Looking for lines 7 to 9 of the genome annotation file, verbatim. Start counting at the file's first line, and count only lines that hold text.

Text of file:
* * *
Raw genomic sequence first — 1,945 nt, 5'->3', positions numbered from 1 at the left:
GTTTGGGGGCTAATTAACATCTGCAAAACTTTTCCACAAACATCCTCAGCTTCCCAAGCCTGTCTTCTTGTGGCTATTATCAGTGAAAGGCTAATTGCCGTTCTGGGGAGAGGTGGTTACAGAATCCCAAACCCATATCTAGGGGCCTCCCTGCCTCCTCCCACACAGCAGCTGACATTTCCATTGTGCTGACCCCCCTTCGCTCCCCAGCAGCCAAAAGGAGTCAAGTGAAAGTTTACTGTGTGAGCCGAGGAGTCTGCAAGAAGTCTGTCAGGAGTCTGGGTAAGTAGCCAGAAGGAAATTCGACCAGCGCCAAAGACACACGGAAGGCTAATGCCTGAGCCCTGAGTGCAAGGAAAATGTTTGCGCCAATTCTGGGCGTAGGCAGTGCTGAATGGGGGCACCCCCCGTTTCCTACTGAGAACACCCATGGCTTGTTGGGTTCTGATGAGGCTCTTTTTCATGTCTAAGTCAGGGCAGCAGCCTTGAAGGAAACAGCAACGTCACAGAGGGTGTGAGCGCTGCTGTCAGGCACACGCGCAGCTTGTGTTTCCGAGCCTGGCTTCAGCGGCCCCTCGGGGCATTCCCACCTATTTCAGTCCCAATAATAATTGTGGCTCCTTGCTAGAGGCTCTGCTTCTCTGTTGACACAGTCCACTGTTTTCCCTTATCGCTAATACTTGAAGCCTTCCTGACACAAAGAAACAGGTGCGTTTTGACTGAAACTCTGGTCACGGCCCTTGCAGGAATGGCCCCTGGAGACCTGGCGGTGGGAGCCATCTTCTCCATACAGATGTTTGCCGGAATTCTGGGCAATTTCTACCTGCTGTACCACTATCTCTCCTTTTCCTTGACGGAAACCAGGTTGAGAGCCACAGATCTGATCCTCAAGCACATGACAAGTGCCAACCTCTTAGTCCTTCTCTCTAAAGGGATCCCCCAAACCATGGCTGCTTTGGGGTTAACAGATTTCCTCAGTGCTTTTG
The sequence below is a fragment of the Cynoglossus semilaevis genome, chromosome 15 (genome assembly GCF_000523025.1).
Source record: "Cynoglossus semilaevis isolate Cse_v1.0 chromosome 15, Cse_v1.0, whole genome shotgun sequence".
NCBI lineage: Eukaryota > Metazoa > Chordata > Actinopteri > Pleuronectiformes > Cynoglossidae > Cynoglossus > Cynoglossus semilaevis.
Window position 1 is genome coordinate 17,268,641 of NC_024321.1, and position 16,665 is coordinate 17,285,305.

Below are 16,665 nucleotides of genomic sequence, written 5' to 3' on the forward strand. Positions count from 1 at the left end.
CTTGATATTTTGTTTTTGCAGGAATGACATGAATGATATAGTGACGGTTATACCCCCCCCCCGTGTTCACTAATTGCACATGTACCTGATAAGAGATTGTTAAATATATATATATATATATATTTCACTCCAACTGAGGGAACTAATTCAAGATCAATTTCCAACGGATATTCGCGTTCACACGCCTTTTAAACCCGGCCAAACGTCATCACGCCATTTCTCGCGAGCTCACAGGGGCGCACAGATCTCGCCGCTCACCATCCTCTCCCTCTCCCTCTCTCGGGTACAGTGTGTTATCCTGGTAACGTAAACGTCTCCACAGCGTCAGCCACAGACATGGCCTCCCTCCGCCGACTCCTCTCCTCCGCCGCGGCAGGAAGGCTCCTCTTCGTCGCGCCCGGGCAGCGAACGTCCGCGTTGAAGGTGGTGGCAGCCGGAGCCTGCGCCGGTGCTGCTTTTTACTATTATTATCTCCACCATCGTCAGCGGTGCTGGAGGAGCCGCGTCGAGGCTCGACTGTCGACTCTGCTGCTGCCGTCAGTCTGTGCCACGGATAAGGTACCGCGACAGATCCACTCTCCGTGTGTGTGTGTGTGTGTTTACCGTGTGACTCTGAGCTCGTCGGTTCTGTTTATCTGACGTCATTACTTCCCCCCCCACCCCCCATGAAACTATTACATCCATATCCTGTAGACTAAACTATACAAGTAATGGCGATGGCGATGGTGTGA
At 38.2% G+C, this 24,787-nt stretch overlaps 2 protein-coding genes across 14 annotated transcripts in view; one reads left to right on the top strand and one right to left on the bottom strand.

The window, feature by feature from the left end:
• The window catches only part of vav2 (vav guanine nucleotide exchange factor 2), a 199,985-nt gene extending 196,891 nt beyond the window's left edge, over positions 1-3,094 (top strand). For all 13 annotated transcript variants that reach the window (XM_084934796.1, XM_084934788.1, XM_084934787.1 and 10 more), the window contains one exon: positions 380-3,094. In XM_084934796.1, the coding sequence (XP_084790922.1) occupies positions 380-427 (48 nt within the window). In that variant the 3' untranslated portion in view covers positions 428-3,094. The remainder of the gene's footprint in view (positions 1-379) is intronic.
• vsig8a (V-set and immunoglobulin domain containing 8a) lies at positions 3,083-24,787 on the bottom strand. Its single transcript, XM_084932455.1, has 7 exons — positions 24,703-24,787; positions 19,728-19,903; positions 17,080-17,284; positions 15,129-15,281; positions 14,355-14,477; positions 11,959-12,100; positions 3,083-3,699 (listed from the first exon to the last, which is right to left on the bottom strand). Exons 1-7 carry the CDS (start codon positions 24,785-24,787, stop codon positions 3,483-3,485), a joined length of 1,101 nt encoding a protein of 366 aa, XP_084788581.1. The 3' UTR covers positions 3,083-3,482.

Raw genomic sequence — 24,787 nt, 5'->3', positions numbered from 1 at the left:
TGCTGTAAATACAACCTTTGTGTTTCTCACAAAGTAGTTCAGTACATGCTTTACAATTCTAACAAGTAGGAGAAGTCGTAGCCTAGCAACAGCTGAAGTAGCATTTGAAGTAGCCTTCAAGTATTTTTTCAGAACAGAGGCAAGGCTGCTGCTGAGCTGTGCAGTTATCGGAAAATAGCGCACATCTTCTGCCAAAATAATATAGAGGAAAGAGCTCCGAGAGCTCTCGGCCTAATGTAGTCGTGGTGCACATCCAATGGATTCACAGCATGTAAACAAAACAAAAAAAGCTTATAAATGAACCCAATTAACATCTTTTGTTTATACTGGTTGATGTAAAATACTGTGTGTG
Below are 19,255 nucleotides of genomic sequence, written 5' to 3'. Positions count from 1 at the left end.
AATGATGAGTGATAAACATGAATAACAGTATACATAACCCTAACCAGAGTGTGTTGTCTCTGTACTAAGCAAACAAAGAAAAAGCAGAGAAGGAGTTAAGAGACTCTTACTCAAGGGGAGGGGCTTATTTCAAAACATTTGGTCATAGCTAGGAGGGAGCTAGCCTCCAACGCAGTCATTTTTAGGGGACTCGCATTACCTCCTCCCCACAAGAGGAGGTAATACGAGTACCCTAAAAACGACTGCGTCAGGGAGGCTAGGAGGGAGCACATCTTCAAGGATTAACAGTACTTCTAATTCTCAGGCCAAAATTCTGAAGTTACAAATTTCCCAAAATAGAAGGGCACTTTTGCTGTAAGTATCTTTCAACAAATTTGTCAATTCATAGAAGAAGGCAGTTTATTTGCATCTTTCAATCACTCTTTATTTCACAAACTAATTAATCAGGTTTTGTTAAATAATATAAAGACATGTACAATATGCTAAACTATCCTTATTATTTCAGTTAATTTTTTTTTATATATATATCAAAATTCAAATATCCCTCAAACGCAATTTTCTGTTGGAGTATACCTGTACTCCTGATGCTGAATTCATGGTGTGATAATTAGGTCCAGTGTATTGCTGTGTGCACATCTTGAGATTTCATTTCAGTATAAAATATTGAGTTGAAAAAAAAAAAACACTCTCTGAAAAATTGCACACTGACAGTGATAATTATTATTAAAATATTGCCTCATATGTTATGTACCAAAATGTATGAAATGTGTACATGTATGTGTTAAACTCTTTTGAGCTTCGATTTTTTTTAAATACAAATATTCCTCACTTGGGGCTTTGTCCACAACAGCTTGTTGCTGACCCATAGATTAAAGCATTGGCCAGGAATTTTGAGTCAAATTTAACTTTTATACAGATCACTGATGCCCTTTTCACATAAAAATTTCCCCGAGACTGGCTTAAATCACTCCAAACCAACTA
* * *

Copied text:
Below are 16,665 nucleotides of genomic sequence, written 5' to 3' on the forward strand. Positions count from 1 at the left end.
CTTGATATTTTGTTTTTGCAGGAATGACATGAATGATATAGTGACGGTTATACCCCCCCCCCGTGTTCACTAATTGCACATGTACCTGATAAGAGATTGTTAAATATATATATATATATATATTTCACTCCAACTGAGGGAACTAATTCAAGATCAATTTCCAACGGATATTCGCGTTCACACGCCTTTTAAACCCGGCCAAACGTCATCACGCCATTTCTCGCGAGCTCACAGGGGCGCACAGATCTCGCCGCTCACCATCCTCTCCCTCTCCCTCTCTCGGGTACAGTGTGTTATCCTGGTAACGTAAACGTCTCCACAGCGTCAGCCACAGACATGGCCTCCCTCCGCCGACTCCTCTCCTCCGCCGCGGCAGGAAGGCTCCTCTTCGTCGCGCCCGGGCAGCGAACGTCCGCGTTGAAGGTGGTGGCAGCCGGAGCCTGCGCCGGTGCTGCTTTTTACTATTATTATCTCCACCATCGTCAGCGGTGCTGGAGGAGCCGCGTCGAGGCTCGACTGTCGACTCTGCTGCTGCCGTCAGTCTGTGCCACGGATAAGGTACCGCGACAGATCCACTCTCCGTGTGTGTGTGTGTGTGTTTACCGTGTGACTCTGAGCTCGTCGGTTCTGTTTATCTGACGTCATTACTTCCCCCCCCACCCCCCATGAAACTATTACATCCATATCCTGTAGACTAAACTATACAAGTAATGGCGATGGCGATGGTGTGA
At 38.2% G+C, this 24,787-nt stretch overlaps 2 protein-coding genes across 14 annotated transcripts in view; one reads left to right on the top strand and one right to left on the bottom strand.